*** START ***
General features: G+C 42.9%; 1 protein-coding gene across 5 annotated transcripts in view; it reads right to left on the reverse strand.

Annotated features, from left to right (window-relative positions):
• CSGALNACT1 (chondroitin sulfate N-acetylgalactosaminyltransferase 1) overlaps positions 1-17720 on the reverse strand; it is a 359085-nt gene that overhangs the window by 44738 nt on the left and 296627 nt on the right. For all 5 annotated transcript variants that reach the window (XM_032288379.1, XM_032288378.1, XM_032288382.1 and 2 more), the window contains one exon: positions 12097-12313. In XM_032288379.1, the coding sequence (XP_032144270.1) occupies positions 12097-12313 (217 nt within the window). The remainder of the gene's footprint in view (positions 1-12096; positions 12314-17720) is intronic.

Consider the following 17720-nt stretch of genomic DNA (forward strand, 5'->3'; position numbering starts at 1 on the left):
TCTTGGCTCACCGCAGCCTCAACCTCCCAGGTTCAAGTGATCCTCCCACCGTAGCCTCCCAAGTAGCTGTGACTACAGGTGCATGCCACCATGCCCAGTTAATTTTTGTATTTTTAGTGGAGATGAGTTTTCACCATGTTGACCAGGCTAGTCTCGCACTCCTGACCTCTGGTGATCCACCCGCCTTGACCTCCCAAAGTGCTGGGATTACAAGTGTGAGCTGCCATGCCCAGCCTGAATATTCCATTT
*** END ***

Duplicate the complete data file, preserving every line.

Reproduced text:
General features: G+C 42.9%; 1 protein-coding gene across 5 annotated transcripts in view; it reads right to left on the reverse strand.

Annotated features, from left to right (window-relative positions):
• CSGALNACT1 (chondroitin sulfate N-acetylgalactosaminyltransferase 1) overlaps positions 1-17720 on the reverse strand; it is a 359085-nt gene that overhangs the window by 44738 nt on the left and 296627 nt on the right. For all 5 annotated transcript variants that reach the window (XM_032288379.1, XM_032288378.1, XM_032288382.1 and 2 more), the window contains one exon: positions 12097-12313. In XM_032288379.1, the coding sequence (XP_032144270.1) occupies positions 12097-12313 (217 nt within the window). The remainder of the gene's footprint in view (positions 1-12096; positions 12314-17720) is intronic.

Consider the following 17720-nt stretch of genomic DNA (forward strand, 5'->3'; position numbering starts at 1 on the left):
TCTTGGCTCACCGCAGCCTCAACCTCCCAGGTTCAAGTGATCCTCCCACCGTAGCCTCCCAAGTAGCTGTGACTACAGGTGCATGCCACCATGCCCAGTTAATTTTTGTATTTTTAGTGGAGATGAGTTTTCACCATGTTGACCAGGCTAGTCTCGCACTCCTGACCTCTGGTGATCCACCCGCCTTGACCTCCCAAAGTGCTGGGATTACAAGTGTGAGCTGCCATGCCCAGCCTGAATATTCCATTT